Can You Eat Bear Liver
It is a warning from the US food department that eating the polar bear’s liver is highly toxic for humans because of containing a high concentration of vitamin A which causes acute hypervitaminosis A. It results in vomiting, bone damage, hair loss, birth defects, blurred vision, and even death.
While researching fact and fiction about Vitamin A Hypervitaminosis, I found that I could corroborate, through published scientific data, why it is not worth eating any kind of fetus or sealed liver. Unsurprisingly, most cases of A Hypervitaminosis are NOT caused by humans eating the livers of polar bears (not that either one of us has the opportunity to do so) but rather by excessive use of vitamins pills. Back to the polar bear story, when you eat polar bear liver, you are basically taking in 18,000IUs of vitamin A per gram of liver. So great is the ability of the polar bears to store vitamin A, if you consumed the liver, you were likely to suffer from Hypervitaminosis A.
The livers of the polar bear, much like the livers of Arctic seals and huskies, contain extraordinarily high levels of retinol (a form of vitamin A found in members of the animal kingdom). The polar bears liver contains so much vitamin K, A, D, and E (which are all fat-soluble) that if you eat more than 1.4 ounces per month, it could poison you. For storage, the liver stores vitamin A, which is not water soluble, so it cannot be easily removed by the body. Vitamin A may be found in various animal foods, with liver having the highest concentration.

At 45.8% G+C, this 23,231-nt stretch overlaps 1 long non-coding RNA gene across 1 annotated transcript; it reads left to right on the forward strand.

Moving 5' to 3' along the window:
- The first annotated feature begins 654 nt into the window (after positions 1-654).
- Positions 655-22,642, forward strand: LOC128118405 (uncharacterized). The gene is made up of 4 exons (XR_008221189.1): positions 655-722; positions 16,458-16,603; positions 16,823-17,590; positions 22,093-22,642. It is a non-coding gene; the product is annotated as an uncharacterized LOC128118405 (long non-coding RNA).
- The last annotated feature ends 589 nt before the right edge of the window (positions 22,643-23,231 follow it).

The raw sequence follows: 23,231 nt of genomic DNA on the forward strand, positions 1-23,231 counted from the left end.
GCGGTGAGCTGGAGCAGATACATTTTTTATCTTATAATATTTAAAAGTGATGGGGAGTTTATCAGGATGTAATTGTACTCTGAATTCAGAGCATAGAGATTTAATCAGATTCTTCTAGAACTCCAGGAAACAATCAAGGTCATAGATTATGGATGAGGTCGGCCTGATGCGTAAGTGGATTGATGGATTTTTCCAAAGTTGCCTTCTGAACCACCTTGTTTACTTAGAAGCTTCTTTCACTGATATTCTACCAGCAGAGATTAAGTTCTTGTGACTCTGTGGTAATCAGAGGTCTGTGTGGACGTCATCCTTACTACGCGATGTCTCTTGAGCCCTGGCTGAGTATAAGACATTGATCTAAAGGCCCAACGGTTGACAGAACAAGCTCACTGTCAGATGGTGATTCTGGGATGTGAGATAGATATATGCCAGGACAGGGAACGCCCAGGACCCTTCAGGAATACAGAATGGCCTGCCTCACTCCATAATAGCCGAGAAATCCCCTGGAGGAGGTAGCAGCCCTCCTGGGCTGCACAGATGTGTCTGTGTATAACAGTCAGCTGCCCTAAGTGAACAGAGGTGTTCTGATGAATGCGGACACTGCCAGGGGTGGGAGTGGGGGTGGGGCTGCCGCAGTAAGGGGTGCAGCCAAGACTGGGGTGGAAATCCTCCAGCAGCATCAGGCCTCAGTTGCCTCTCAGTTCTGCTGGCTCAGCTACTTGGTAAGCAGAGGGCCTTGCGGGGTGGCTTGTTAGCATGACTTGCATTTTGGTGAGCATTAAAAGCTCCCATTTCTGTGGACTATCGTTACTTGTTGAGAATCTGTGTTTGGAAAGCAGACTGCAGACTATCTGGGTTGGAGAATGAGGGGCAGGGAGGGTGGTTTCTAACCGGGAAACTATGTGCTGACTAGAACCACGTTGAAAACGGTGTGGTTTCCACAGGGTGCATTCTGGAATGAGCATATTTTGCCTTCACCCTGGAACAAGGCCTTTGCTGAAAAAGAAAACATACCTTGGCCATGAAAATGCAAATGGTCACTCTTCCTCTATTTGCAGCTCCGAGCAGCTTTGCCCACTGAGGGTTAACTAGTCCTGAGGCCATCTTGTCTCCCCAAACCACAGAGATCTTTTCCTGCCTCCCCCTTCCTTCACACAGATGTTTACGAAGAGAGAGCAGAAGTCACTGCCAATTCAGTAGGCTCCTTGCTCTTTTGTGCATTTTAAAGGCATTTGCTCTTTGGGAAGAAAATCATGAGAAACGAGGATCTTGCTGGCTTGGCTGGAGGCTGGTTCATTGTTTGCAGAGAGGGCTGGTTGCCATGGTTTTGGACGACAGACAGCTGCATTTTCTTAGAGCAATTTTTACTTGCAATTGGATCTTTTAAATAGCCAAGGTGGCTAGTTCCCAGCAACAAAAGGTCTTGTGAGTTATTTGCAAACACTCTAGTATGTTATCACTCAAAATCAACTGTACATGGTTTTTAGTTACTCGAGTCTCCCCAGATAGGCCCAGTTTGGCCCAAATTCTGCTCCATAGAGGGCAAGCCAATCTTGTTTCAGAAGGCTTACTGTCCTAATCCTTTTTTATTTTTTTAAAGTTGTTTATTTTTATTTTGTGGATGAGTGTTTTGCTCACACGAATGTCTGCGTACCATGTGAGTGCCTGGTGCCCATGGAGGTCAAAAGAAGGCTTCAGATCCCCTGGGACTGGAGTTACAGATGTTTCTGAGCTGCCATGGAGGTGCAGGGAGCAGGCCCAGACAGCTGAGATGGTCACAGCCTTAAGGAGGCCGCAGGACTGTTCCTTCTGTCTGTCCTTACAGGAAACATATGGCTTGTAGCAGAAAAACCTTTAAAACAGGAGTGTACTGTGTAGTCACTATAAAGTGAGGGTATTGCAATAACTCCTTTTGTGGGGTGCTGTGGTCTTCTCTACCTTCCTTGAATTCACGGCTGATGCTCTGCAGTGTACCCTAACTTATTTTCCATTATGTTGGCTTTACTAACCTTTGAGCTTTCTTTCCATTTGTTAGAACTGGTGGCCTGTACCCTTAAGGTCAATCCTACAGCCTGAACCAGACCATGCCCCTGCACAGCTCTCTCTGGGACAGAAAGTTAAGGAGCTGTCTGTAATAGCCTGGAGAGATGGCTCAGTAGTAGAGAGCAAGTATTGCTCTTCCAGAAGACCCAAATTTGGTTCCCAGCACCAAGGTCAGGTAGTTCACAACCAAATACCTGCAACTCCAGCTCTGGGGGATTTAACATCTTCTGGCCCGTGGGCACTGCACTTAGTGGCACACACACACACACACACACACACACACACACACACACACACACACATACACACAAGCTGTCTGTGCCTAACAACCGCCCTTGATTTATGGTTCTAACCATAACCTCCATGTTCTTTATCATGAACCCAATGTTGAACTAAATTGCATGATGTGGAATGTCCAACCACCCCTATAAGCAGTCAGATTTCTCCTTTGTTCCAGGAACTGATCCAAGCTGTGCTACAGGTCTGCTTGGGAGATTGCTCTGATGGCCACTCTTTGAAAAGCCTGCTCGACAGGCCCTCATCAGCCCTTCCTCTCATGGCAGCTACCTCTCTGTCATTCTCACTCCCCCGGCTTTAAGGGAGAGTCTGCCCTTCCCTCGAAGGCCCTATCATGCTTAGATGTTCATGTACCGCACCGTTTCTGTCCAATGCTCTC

While it is true that plants have no vitamin A, they contain compounds called carotenoids, which can be converted by the body into vitamin A. Beta-carotene, found in things like carrots, spinach, cantaloupe, papaya, mango, and oatmeal, is a common precursor for vitamin A. These plants contain a variety of carotenoids, which are concentrated higher up in the food chain and act as precursors to vitamin A. Because they are the highest carnivores, bears are able to store vitamin A from lower down in the food chain, which is produced from marine algae. The livers of some animals, particularly those that are adapted for polar environments, often contain amounts of vitamin A that would be toxic to humans.